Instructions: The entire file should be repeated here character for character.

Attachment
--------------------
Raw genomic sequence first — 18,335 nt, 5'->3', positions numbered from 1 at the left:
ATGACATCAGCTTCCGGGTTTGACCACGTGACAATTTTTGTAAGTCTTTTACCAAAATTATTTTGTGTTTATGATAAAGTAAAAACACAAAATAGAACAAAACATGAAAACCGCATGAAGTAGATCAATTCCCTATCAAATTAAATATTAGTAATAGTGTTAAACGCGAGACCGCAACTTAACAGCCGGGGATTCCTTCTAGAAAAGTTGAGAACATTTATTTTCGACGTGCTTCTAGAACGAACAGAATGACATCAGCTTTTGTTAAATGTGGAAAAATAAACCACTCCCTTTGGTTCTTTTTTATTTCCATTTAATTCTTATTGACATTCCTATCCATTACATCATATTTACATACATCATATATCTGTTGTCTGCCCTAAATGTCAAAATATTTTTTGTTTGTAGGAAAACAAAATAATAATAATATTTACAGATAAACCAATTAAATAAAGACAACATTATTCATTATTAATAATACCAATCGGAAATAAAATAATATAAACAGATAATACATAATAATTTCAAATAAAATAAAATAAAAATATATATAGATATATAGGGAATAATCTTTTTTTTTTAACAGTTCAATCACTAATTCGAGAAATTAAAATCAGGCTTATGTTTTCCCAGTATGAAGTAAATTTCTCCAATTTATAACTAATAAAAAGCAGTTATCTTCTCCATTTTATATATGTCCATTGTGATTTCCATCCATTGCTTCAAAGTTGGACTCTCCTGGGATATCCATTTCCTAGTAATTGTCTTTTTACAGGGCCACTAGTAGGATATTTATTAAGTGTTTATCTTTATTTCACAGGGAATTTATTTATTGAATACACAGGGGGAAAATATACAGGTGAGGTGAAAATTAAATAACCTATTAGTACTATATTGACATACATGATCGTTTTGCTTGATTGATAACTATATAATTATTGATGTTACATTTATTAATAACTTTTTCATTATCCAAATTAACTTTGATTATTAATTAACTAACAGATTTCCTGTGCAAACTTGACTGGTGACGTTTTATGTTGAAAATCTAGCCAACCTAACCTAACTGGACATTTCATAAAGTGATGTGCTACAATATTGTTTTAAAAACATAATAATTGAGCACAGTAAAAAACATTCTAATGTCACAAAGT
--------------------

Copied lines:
Raw genomic sequence first — 18,335 nt, 5'->3', positions numbered from 1 at the left:
ATGACATCAGCTTCCGGGTTTGACCACGTGACAATTTTTGTAAGTCTTTTACCAAAATTATTTTGTGTTTATGATAAAGTAAAAACACAAAATAGAACAAAACATGAAAACCGCATGAAGTAGATCAATTCCCTATCAAATTAAATATTAGTAATAGTGTTAAACGCGAGACCGCAACTTAACAGCCGGGGATTCCTTCTAGAAAAGTTGAGAACATTTATTTTCGACGTGCTTCTAGAACGAACAGAATGACATCAGCTTTTGTTAAATGTGGAAAAATAAACCACTCCCTTTGGTTCTTTTTTATTTCCATTTAATTCTTATTGACATTCCTATCCATTACATCATATTTACATACATCATATATCTGTTGTCTGCCCTAAATGTCAAAATATTTTTTGTTTGTAGGAAAACAAAATAATAATAATATTTACAGATAAACCAATTAAATAAAGACAACATTATTCATTATTAATAATACCAATCGGAAATAAAATAATATAAACAGATAATACATAATAATTTCAAATAAAATAAAATAAAAATATATATAGATATATAGGGAATAATCTTTTTTTTTTAACAGTTCAATCACTAATTCGAGAAATTAAAATCAGGCTTATGTTTTCCCAGTATGAAGTAAATTTCTCCAATTTATAACTAATAAAAAGCAGTTATCTTCTCCATTTTATATATGTCCATTGTGATTTCCATCCATTGCTTCAAAGTTGGACTCTCCTGGGATATCCATTTCCTAGTAATTGTCTTTTTACAGGGCCACTAGTAGGATATTTATTAAGTGTTTATCTTTATTTCACAGGGAATTTATTTATTGAATACACAGGGGGAAAATATACAGGTGAGGTGAAAATTAAATAACCTATTAGTACTATATTGACATACATGATCGTTTTGCTTGATTGATAACTATATAATTATTGATGTTACATTTATTAATAACTTTTTCATTATCCAAATTAACTTTGATTATTAATTAACTAACAGATTTCCTGTGCAAACTTGACTGGTGACGTTTTATGTTGAAAATCTAGCCAACCTAACCTAACTGGACATTTCATAAAGTGATGTGCTACAATATTGTTTTAAAAACATAATAATTGAGCACAGTAAAAAACATTCTAATGTCACAAAGT